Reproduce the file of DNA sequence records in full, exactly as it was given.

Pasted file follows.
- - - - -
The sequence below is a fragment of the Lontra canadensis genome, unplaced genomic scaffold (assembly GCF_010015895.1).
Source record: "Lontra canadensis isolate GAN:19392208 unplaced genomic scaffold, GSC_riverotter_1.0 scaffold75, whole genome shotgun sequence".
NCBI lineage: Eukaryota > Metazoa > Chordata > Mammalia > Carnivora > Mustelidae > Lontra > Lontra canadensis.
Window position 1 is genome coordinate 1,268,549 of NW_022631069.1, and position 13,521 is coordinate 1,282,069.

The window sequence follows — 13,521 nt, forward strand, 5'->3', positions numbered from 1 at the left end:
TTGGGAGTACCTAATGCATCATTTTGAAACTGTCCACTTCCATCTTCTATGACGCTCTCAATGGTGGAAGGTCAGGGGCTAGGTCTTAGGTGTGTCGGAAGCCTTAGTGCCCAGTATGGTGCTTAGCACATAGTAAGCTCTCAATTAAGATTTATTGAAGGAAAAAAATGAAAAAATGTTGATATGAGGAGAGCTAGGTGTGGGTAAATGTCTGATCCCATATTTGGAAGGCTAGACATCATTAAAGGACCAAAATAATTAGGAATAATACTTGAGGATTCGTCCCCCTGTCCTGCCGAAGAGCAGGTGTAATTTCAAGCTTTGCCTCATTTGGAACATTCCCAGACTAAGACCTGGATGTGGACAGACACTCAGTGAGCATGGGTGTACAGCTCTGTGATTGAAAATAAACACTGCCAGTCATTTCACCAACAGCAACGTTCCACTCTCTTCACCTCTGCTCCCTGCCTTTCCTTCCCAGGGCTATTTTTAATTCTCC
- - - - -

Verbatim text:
The sequence below is a fragment of the Lontra canadensis genome, unplaced genomic scaffold (assembly GCF_010015895.1).
Source record: "Lontra canadensis isolate GAN:19392208 unplaced genomic scaffold, GSC_riverotter_1.0 scaffold75, whole genome shotgun sequence".
NCBI lineage: Eukaryota > Metazoa > Chordata > Mammalia > Carnivora > Mustelidae > Lontra > Lontra canadensis.
Window position 1 is genome coordinate 1,268,549 of NW_022631069.1, and position 13,521 is coordinate 1,282,069.

The window sequence follows — 13,521 nt, forward strand, 5'->3', positions numbered from 1 at the left end:
TTGGGAGTACCTAATGCATCATTTTGAAACTGTCCACTTCCATCTTCTATGACGCTCTCAATGGTGGAAGGTCAGGGGCTAGGTCTTAGGTGTGTCGGAAGCCTTAGTGCCCAGTATGGTGCTTAGCACATAGTAAGCTCTCAATTAAGATTTATTGAAGGAAAAAAATGAAAAAATGTTGATATGAGGAGAGCTAGGTGTGGGTAAATGTCTGATCCCATATTTGGAAGGCTAGACATCATTAAAGGACCAAAATAATTAGGAATAATACTTGAGGATTCGTCCCCCTGTCCTGCCGAAGAGCAGGTGTAATTTCAAGCTTTGCCTCATTTGGAACATTCCCAGACTAAGACCTGGATGTGGACAGACACTCAGTGAGCATGGGTGTACAGCTCTGTGATTGAAAATAAACACTGCCAGTCATTTCACCAACAGCAACGTTCCACTCTCTTCACCTCTGCTCCCTGCCTTTCCTTCCCAGGGCTATTTTTAATTCTCC